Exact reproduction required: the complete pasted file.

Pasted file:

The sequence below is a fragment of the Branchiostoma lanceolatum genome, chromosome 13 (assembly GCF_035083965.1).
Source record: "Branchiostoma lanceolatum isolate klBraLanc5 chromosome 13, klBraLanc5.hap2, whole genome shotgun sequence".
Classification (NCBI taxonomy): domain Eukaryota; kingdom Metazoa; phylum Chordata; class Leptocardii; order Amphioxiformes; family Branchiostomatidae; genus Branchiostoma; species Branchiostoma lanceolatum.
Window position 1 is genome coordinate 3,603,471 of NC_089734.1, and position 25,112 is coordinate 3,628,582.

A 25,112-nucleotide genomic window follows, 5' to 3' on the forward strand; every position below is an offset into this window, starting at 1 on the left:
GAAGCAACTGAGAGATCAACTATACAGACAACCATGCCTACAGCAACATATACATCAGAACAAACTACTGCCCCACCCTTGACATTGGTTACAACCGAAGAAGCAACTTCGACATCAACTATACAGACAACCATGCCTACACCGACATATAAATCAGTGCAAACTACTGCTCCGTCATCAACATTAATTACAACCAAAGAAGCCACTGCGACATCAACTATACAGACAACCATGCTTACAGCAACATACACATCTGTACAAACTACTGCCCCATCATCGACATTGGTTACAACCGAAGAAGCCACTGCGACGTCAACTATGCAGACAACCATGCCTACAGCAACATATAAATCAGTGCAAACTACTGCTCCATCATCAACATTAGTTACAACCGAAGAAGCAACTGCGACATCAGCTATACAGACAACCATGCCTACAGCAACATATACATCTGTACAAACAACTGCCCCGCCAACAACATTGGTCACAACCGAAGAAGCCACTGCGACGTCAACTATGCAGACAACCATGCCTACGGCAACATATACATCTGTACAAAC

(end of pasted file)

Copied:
The sequence below is a fragment of the Branchiostoma lanceolatum genome, chromosome 13 (assembly GCF_035083965.1).
Source record: "Branchiostoma lanceolatum isolate klBraLanc5 chromosome 13, klBraLanc5.hap2, whole genome shotgun sequence".
Classification (NCBI taxonomy): domain Eukaryota; kingdom Metazoa; phylum Chordata; class Leptocardii; order Amphioxiformes; family Branchiostomatidae; genus Branchiostoma; species Branchiostoma lanceolatum.
Window position 1 is genome coordinate 3,603,471 of NC_089734.1, and position 25,112 is coordinate 3,628,582.

A 25,112-nucleotide genomic window follows, 5' to 3' on the forward strand; every position below is an offset into this window, starting at 1 on the left:
GAAGCAACTGAGAGATCAACTATACAGACAACCATGCCTACAGCAACATATACATCAGAACAAACTACTGCCCCACCCTTGACATTGGTTACAACCGAAGAAGCAACTTCGACATCAACTATACAGACAACCATGCCTACACCGACATATAAATCAGTGCAAACTACTGCTCCGTCATCAACATTAATTACAACCAAAGAAGCCACTGCGACATCAACTATACAGACAACCATGCTTACAGCAACATACACATCTGTACAAACTACTGCCCCATCATCGACATTGGTTACAACCGAAGAAGCCACTGCGACGTCAACTATGCAGACAACCATGCCTACAGCAACATATAAATCAGTGCAAACTACTGCTCCATCATCAACATTAGTTACAACCGAAGAAGCAACTGCGACATCAGCTATACAGACAACCATGCCTACAGCAACATATACATCTGTACAAACAACTGCCCCGCCAACAACATTGGTCACAACCGAAGAAGCCACTGCGACGTCAACTATGCAGACAACCATGCCTACGGCAACATATACATCTGTACAAAC